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From Longman Dictionary of Contemporary Englishuncriticalun‧crit‧i‧cal /ʌnˈkrɪtɪkəl/ adjective  CRITICIZEunable or unwilling to see faults in something or someone – used to show disapprovaluncritical of John’s mother is totally uncritical of his behaviour.uncritically /-kli/ adverb
Examples from the Corpus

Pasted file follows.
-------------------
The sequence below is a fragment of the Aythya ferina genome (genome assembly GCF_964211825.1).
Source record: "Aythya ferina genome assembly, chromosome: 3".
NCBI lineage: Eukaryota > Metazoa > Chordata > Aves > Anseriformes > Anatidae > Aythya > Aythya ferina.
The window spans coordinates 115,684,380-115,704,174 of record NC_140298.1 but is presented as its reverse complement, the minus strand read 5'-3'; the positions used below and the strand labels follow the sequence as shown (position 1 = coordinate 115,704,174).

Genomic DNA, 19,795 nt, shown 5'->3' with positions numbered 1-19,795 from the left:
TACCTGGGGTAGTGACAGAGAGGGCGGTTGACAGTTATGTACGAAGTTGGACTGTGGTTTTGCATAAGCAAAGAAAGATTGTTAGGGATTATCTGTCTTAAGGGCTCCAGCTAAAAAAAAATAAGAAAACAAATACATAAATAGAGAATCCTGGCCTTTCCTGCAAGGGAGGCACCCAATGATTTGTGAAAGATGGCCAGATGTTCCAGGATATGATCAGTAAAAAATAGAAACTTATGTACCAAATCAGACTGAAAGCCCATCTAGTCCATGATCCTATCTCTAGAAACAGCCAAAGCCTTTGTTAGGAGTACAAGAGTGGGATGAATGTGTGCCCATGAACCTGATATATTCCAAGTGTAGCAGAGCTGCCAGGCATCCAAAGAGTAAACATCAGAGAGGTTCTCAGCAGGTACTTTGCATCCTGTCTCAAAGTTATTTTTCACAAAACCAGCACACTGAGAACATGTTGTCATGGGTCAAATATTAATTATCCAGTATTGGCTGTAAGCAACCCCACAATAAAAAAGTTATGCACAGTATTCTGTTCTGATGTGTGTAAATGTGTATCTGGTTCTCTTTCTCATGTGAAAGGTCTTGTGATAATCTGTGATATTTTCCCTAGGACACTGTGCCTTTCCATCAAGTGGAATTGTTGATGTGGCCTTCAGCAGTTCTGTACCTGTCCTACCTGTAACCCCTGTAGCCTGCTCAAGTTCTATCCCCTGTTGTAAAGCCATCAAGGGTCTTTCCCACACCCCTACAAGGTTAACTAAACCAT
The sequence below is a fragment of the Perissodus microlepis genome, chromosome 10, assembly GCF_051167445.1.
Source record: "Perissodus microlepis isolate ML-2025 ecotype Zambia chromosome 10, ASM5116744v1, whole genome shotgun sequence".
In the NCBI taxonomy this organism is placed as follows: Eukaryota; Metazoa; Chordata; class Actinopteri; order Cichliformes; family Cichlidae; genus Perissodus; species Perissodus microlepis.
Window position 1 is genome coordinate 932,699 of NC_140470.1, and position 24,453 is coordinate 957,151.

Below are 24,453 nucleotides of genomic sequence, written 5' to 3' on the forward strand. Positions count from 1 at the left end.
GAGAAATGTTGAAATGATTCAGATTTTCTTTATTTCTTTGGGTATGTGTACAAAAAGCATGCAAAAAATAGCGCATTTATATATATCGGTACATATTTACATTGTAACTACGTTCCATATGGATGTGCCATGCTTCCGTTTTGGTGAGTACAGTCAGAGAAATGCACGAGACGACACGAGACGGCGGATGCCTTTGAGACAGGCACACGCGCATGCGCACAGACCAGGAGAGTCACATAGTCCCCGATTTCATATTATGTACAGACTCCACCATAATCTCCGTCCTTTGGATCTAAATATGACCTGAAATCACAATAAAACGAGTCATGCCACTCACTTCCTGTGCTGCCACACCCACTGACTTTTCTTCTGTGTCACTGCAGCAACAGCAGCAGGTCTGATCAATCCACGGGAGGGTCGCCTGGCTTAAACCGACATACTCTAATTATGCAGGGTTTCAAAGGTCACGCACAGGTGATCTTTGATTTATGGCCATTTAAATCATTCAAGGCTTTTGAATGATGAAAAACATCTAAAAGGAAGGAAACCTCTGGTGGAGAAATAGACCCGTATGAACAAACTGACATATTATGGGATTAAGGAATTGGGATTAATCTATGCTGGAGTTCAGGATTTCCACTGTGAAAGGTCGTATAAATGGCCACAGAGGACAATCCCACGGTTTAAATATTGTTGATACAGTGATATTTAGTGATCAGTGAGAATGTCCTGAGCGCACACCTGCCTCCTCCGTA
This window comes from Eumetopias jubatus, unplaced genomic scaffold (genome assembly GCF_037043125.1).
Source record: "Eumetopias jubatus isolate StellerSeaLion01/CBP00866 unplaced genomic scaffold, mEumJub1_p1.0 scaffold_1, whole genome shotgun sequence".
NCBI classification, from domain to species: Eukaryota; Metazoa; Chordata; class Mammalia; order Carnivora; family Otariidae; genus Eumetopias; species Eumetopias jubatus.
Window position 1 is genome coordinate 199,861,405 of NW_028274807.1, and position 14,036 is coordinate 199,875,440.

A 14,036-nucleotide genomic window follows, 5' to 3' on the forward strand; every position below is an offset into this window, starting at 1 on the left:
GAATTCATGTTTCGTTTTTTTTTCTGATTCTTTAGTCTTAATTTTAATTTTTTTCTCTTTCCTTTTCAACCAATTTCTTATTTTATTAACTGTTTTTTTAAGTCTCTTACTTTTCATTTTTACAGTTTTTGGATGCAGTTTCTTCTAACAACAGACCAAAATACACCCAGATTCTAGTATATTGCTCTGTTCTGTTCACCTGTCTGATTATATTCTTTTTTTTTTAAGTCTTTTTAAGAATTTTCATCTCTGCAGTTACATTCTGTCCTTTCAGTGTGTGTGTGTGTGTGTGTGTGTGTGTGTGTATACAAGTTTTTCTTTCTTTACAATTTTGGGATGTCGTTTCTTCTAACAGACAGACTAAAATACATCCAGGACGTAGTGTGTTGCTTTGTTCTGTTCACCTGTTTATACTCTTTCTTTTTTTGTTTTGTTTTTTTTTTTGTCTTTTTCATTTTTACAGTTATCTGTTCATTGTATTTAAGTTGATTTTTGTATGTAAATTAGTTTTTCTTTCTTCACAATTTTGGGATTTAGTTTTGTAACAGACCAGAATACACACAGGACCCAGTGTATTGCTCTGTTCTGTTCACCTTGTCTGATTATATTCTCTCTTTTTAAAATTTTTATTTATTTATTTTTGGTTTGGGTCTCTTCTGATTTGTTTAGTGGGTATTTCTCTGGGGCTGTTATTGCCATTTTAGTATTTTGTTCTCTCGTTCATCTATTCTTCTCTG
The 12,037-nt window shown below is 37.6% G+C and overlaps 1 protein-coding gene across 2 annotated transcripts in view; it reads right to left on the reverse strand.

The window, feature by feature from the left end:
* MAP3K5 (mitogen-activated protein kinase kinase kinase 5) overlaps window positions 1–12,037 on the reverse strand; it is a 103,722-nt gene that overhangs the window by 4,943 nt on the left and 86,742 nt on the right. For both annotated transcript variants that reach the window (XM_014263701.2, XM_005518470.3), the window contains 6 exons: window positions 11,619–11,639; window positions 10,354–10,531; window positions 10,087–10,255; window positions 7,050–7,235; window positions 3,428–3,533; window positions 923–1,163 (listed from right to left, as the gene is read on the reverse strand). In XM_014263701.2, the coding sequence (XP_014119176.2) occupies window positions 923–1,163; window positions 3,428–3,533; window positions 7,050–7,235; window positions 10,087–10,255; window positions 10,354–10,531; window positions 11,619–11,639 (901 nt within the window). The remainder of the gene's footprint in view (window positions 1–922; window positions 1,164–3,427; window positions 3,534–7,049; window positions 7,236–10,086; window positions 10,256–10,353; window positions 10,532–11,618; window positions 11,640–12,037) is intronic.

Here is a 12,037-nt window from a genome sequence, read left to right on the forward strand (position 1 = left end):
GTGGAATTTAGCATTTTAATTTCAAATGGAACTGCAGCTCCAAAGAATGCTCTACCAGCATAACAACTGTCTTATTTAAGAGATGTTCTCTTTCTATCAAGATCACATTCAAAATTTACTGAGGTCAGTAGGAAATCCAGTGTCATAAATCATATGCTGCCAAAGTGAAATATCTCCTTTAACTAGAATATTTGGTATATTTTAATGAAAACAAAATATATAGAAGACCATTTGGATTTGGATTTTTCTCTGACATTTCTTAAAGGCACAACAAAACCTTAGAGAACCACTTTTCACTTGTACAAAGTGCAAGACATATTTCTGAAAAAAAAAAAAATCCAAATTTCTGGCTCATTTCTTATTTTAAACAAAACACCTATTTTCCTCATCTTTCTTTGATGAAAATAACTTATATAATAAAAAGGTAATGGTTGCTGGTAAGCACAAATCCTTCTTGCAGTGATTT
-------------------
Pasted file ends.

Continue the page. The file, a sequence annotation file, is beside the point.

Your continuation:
uncriticalIn this context self-observation must always be uncritical.an uncritical attitude toward new technologiesHe observes, Those of us socialized in modern societies generally maintain an irrationally uncritical attitude toward new technologies.Clearly, an unreflective or uncritical citizenry would be highly undesirable as well as, strictly speaking, a contradiction in terms.X-rays were greeted with uncritical enthusiasm.It is, in short, uncritical in the sense of failing to site Debord's films within an adequate theoretical discourse.The mutual dependency expressed here can be seen in an almost completely uncritical reading experience.Kuhn argues that science education is characterized by an uncritical teaching of the dominant paradigm within a subject.Later on, many pentecostals would accept these very values in a surprisingly uncritical way.
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